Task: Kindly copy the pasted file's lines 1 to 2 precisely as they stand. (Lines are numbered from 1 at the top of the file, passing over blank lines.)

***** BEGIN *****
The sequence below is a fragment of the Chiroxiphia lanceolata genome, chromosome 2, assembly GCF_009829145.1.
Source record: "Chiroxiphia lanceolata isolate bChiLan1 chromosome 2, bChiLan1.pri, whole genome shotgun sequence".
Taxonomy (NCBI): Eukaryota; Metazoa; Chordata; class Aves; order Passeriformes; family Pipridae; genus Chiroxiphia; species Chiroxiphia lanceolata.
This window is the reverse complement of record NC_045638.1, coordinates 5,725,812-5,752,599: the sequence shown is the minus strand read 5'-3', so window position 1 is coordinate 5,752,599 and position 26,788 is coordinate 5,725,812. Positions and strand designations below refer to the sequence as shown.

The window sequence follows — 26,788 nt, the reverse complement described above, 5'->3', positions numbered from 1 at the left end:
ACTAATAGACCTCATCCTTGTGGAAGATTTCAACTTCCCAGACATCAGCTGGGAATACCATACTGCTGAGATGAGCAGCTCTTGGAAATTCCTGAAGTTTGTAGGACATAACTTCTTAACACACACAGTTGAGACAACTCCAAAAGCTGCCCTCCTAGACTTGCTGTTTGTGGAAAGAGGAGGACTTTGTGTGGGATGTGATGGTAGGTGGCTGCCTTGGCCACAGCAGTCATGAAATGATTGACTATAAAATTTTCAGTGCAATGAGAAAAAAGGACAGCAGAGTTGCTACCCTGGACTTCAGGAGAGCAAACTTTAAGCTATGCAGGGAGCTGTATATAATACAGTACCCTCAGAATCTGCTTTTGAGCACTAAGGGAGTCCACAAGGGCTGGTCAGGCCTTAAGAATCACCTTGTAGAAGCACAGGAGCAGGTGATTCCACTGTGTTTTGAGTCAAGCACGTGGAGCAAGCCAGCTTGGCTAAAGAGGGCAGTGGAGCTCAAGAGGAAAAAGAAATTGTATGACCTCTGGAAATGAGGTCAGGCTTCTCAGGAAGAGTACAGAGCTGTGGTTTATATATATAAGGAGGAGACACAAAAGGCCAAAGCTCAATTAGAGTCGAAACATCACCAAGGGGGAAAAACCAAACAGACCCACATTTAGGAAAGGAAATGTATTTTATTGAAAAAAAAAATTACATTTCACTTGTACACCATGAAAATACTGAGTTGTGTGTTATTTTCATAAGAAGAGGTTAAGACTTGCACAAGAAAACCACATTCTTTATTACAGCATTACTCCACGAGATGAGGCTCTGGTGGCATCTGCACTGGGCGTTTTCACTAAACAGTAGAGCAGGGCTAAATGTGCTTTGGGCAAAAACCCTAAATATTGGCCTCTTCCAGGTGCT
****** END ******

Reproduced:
The sequence below is a fragment of the Chiroxiphia lanceolata genome, chromosome 2, assembly GCF_009829145.1.
Source record: "Chiroxiphia lanceolata isolate bChiLan1 chromosome 2, bChiLan1.pri, whole genome shotgun sequence".